First of all, whoever came up with this idea seems to misunderstood what a surrogate key is. A surrogate key is a form of primary key. There are two competing ideas among database administrators about how primary keys should be structured. One philosophy is that of "natural keys". This philosophy says that when your data already has an unique identifier, use it. The other philosophy is that of "surrogate keys". Adherents to this philosophy believe that natural keys are often either not as unique and immutable as you assume them to be, or much longer than required. So you should use an additional ID column as primary key for each table which contains auto-generated values which are guaranteed to be unique, also known as a surrogate key.
Which of those philosophies is correct is besides the point. But fact is that a column which isn't the primary key isn't a surrogate key... at least for this table. It might be the surrogate key of another table. Then it would be a foreign key referencing a surrogate key. But it would not be a surrogate key in itself.
However, a consistent naming convention for columns which contain keys from other tables is actually a good idea. Especially if that column contains a true surrogate key, because a true surrogate key would not allow you to guess what table it could refer to just based on context. I have seen this naming convention before. But usually the name for it is
ID. For example, when you have a table
customer, that table has a primary key
ID containing a surrogate key. When you then have a table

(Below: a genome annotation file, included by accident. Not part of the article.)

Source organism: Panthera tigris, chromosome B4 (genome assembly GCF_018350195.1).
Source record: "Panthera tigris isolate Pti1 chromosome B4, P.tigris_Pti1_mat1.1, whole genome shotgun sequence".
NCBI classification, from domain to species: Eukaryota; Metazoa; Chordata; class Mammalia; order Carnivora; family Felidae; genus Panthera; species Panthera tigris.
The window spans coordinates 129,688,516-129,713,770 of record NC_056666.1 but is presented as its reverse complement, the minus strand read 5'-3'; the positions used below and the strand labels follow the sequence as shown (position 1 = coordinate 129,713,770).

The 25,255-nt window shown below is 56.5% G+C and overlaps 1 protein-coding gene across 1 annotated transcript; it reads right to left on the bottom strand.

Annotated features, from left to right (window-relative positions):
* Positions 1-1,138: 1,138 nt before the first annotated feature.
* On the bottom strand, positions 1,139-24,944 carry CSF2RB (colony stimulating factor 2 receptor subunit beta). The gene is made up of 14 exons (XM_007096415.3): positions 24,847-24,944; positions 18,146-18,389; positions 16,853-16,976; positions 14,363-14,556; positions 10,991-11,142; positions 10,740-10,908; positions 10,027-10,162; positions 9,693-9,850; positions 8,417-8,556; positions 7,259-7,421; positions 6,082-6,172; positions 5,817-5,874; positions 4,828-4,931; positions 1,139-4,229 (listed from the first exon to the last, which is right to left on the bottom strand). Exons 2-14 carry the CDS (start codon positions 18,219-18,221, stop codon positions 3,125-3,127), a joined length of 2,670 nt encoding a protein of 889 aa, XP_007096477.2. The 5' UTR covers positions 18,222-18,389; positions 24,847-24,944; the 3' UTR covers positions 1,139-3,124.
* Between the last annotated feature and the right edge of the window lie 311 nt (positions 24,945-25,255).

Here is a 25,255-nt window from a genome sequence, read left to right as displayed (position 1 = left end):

order, that table would have a column
customer_ID which references
And here we see another advantage of surrogate keys: Because of the synthetic nature of surrogate keys, nobody would ever get the idea to store them in different formats. When your
customer.ID is, say, a 8 character hexadecimal string (because someone thought that was a good idea at some time), then it would make zero sense to encode
customer_ID as an integer. You just use the format of the column you reference.
What is a bad idea, though, is to have multiple fields which contain the exact same data in different formats. Not only does it increase the size of the data, it also allows inconsistencies.
If you do need multiple representations of the same data for convenience, then create a VIEW for the table which projects the one date column onto multiple view columns showing that date in different formats. And when that conversion in real-time eats up too much performance in your particular use-case, then materialize that view.
UPDATE sales SET DATE_SK = 20221029 WHERE DATE_PLAIN = '2022-10-30'Ooops.